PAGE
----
When it comes to redeveloping old buildings, green designers face two choices: replace existing structures with modern, energy efficient buildings or refurbish and avoid the embodied energy and waste of demolition and new construction. Lenny Antonelli visited a redeveloped convent in Booterstown, County Dublin that combines the best of both approaches.
Boasting the rare achievement of aesthetically marrying historic buildings with modern architecture, Saint Anne's, Booterstown is a biomass-heated convent that features five protected structures and two new, low energy extensions.
The convent has a long history. In 1760 a villa - typical of the many built around Dublin Bay at the time - was constructed on the site. The residence was extended to include a ballroom in 1820, while a church was built nearby the same year. The Sisters of Mercy bought the site in 1838 under the direction of founder Catherine McCauley. An orphanage was built, followed by a parish centre in 1860, and further extensions were added over the years.
Dublin-based sustainable architects MCO spearheaded the redevelopment. The firm had previously worked on five other Sisters of Mercy projects, including two profiled in Construct Ireland - the Mater Orchard building on the Mater Hospital campus in Dublin, and the Mount Saint Vincent convent in Limerick.
"Sustainability is a high priority for us," says Sister Anne Doyle. Doyle previously outlined the Sisters' environmental philosophy when Construct Ireland spoke to her about Mount St Vincent: “We would want as Mercy Sisters to live in harmony with the earth and if we don’t follow that principle when we can, in building new buildings or renovating, we’re saying one thing and doing another thing. We do believe we are an integral part of the earth and not a dominant part of the earth.”
The sisters decided to renovate St Anne's in 2006. Architect Philip Crowe says the old buildings were riddled with problems. "They had every conceivable problem. A lot of the plaster internally was rotten and a lot of the ceilings were sagging."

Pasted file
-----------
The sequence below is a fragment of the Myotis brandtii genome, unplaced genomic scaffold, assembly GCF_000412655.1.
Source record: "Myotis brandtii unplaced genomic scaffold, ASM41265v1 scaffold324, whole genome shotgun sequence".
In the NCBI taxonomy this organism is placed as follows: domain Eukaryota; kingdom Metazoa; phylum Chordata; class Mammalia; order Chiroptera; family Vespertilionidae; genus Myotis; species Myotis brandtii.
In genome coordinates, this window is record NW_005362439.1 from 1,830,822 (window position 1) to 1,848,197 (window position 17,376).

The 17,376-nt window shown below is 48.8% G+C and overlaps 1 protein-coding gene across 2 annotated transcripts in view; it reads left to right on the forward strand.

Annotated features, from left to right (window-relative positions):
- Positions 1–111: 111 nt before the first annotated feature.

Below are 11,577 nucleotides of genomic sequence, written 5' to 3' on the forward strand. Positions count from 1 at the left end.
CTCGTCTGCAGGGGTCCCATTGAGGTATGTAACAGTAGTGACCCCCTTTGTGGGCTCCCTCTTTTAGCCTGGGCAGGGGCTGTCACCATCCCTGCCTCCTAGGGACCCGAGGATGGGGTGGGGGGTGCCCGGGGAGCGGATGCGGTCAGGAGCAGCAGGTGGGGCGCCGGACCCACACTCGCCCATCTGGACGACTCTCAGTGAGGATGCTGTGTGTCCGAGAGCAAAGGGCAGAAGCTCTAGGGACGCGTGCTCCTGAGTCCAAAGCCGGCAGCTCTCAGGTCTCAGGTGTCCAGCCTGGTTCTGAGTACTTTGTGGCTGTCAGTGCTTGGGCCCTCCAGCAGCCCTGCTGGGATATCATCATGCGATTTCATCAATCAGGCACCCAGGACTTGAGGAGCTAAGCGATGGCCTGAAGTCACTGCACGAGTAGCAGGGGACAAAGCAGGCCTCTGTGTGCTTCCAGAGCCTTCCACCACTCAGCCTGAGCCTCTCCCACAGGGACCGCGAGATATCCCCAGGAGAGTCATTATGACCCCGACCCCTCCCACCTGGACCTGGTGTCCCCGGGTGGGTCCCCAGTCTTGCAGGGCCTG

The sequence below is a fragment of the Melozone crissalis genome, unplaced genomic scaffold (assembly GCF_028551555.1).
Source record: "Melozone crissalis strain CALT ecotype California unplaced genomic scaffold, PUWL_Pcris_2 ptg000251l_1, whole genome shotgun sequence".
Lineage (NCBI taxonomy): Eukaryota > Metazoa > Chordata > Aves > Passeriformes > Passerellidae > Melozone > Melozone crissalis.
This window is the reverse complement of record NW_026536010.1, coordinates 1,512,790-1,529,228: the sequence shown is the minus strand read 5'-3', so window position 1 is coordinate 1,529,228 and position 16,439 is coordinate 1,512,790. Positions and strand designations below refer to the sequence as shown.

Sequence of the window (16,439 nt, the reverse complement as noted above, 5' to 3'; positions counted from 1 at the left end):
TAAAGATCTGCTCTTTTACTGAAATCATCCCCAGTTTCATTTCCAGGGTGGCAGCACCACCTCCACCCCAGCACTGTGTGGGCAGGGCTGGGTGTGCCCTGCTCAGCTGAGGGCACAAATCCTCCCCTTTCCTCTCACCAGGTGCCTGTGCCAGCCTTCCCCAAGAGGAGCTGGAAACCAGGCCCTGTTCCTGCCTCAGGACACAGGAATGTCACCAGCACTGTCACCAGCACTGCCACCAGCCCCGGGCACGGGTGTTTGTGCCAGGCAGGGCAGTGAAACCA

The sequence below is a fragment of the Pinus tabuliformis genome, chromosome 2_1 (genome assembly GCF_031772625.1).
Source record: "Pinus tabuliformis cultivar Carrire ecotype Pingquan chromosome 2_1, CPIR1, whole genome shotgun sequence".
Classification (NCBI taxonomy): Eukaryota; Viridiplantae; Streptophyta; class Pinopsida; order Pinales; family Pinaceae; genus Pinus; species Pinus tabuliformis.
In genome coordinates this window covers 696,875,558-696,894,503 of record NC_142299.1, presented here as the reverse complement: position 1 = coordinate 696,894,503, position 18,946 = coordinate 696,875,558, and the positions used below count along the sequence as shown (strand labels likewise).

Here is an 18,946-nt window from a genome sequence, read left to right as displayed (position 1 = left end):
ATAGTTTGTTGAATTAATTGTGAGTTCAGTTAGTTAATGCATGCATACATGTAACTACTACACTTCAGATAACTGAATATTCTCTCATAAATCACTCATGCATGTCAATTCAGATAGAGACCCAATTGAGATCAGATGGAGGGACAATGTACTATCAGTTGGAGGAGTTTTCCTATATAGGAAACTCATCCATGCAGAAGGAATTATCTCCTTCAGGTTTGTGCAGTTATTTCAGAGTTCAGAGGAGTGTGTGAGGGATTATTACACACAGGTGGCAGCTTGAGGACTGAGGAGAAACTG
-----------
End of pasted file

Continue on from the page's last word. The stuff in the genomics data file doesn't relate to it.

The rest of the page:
MCO opted to knock some buildings, including small concrete service and office buildings dating from 1950 and changing rooms built in 1838, and construct two new extensions. Knocking certain buildings further opened a large north-facing space between the villa and the parish centre. "Originally there was a big courtyard there and we suggested that it was the best place to put a new building," says Crowe.
A south facing sunroom in the east extension is one of many communal space throughout the buildings
The new buildings are fitted with double-
glazed windows that boast a U-value of
1.5 W/m2K for the overall unit. Glazed
sections cannot be opened, but accom-
panying timber panels can
The extension that now fills the space is home to the main educational and residential facilities at St Anne's. "It's north-facing, which is one of the challenges of the project," Crowe says. To counter the orientation, and the overshadowing of surrounding buildings, a light-well brings sunlight from the roof to the floors below, helping to naturally illuminate the interior.
The chalky brick exterior of the north extension is designed to fit seamlessly with surrounding buildings, complimenting both the granite brickwork of the parish centre and the newly lime-plastered villa. "Hopefully the new building will sit quite well and not look too intrusive, but at the same time it's a fairly modern design," says Crowe.
The shape of the building was also designed to compliment the historic buildings - the main elevation of the north extension is the same width as the original villa, while an angled wing of the building mirrors the old ballroom extension.
MCO specified an unusual spin on cavity wall construction for the building, with brick externally and 240mm poroton block - a type of fired clay with lower embodied energy than concrete - internally. The 120mm cavity is full-filled with Rockshield, a form of rigid rockwool insulation, and has a U-value of 0.2 W/m2K.
St Anne's is MCO's first poroton project. "The builder was cautious about using it at first I think," Crowe says, "but they loved it once they started. They suddenly realised this is something they could do, and it actually cuts out labour, and it's quite a nice material. And then they love the fact that they can break into it to get their conduits in to make adjustments."